Dignity at Work Charter
St Paul’s Secondary School
HSA Dignity in the Workplace Charter
Endorsed by IBEC and ICTU and adopted by JMB and ASTI
JMB and ASTI “Commit ourselves to working together to maintain a workplace environment that encourages and supports the right to dignity at work. All who work here are expected to respect the right of each individual to dignity in their working life. All will be treated equally and respected for their individuality and diversity.
Bullying in any form is not accepted by us and will not be tolerated. Our policies and procedures will underpin the principles and objectives of this Charter.
All individuals, whether directly employed or contracted by us, have a duty and a responsibility to uphold this Dignity at Work Charter.
Supervisors, Managers, and Trade Union Representatives where applicable in the workplace have a specific responsibility to promote its provisions.”
Dignity in the Workplace Policy and Procedures
A core employment value is the commitment to ensuring that each individual is guaranteed a working environment where s/he may expect to be treated with dignity both by management and work colleagues. This approach is a positive emphasis on the importance of each individual and the contribution s/he makes to the success of the workplace. It guarantees the optimal working conditions that allow individuals to freely maximise their role in the workforce. Sound management ethos is based on providing leadership that encourages individuals in this regard. This is best achieved in our school through the creation and maintenance of a positive working environment.
Integral to this employment value and in particular to the principle of mutual respect is the commitment to provide a workplace free from bullying. It is in such a context that the philosophy and policy statement will be realised.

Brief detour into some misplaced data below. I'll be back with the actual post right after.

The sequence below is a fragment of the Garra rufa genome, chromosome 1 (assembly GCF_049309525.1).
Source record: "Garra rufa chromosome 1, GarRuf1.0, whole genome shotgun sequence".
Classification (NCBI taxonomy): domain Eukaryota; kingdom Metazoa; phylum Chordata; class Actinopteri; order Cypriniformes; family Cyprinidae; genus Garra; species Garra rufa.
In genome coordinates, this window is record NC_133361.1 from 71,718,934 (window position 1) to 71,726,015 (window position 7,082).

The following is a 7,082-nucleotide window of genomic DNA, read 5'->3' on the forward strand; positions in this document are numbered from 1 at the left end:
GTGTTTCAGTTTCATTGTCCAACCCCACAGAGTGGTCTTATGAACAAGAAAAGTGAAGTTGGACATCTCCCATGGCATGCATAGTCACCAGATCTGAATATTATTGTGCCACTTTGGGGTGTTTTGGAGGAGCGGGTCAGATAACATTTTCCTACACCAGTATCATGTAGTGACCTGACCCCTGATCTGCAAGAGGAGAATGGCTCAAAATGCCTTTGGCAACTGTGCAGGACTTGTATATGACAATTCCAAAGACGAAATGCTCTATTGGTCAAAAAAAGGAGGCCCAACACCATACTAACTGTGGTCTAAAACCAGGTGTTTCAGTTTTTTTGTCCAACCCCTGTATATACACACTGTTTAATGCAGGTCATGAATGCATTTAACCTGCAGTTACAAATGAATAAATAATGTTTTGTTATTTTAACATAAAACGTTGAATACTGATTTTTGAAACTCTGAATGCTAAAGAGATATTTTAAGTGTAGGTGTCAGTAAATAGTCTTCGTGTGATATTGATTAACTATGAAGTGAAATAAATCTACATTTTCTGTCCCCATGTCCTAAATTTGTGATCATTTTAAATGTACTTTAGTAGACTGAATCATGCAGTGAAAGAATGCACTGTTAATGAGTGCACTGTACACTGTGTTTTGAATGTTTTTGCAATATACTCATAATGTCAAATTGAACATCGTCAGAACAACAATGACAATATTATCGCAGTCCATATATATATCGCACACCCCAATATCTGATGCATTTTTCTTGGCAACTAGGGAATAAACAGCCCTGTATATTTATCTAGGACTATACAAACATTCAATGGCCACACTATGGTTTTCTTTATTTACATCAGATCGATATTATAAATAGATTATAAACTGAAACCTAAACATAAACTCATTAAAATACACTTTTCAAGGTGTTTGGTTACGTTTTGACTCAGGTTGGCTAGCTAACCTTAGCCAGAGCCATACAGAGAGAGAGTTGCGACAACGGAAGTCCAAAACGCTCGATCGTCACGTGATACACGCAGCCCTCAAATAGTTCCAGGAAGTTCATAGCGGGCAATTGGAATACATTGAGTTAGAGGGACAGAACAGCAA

Objectives of Dignity at Work Policy
- To create and maintain a positive working environment in St Paul’s Secondary School where the right of each individual to dignity at work is recognised and protected.
- To ensure that all are aware of and committed to the principles set out in this policy.
The Board of Management of St Paul’s Secondary School is committed to providing all employees with an environment that is free from any form of workplace bullying.
The purpose of this document is to outline the Board’s policy and procedures in relation to workplace bullying.
A complaint of workplace bullying will be taken seriously and dealt with promptly and in accordance with due process.
In approving this policy, the Board has agreed that:
- It be brought to the attention of all Staff
- All Staff be asked to co-operate in its implementation
The objective of the Board policy is to eliminate workplace bullying and to contribute to a supportive environment where Staff has the right to carry out the work of the school – ‘the education of the whole person’.
The Policy guarantees that all complaints will be taken seriously and investigated promptly, and that all parties involved will be treated with respect.
Staff will be protected from victimisation or discrimination for assisting in an investigation. Victimisation as a result of a member of Staff raising a complaint will not be tolerated.
Definition of Bullying:
Workplace bullying is repeated inappropriate behaviour, direct or indirect, whether verbal, physical or otherwise, conducted by one or more persons against another or others, at the place of work and/or in the course of employment, which could reasonably be regarded as undermining the individual’s right to dignity at work. An isolated incident of the behaviour described in this definition may be an affront to dignity at work but as a once off incident is not considered to be bullying.
(Codes of Practice 2002 under the Industrial Relations Act and the Health and Safety at Work Act)
Harassment and Sexual Harassment:
The Employment Equality Act, 1998 and 2004 specifically deals with harassment in the workplace. The new Code aims to give practical guidance and advice. Harassment that is based on the following nine grounds – Gender, Age, Marital Status, Family Status, Sexual Orientation, Disability, Race, Religion or membership of the Traveller Communityis a form of discrimination in relation to conditions of employment.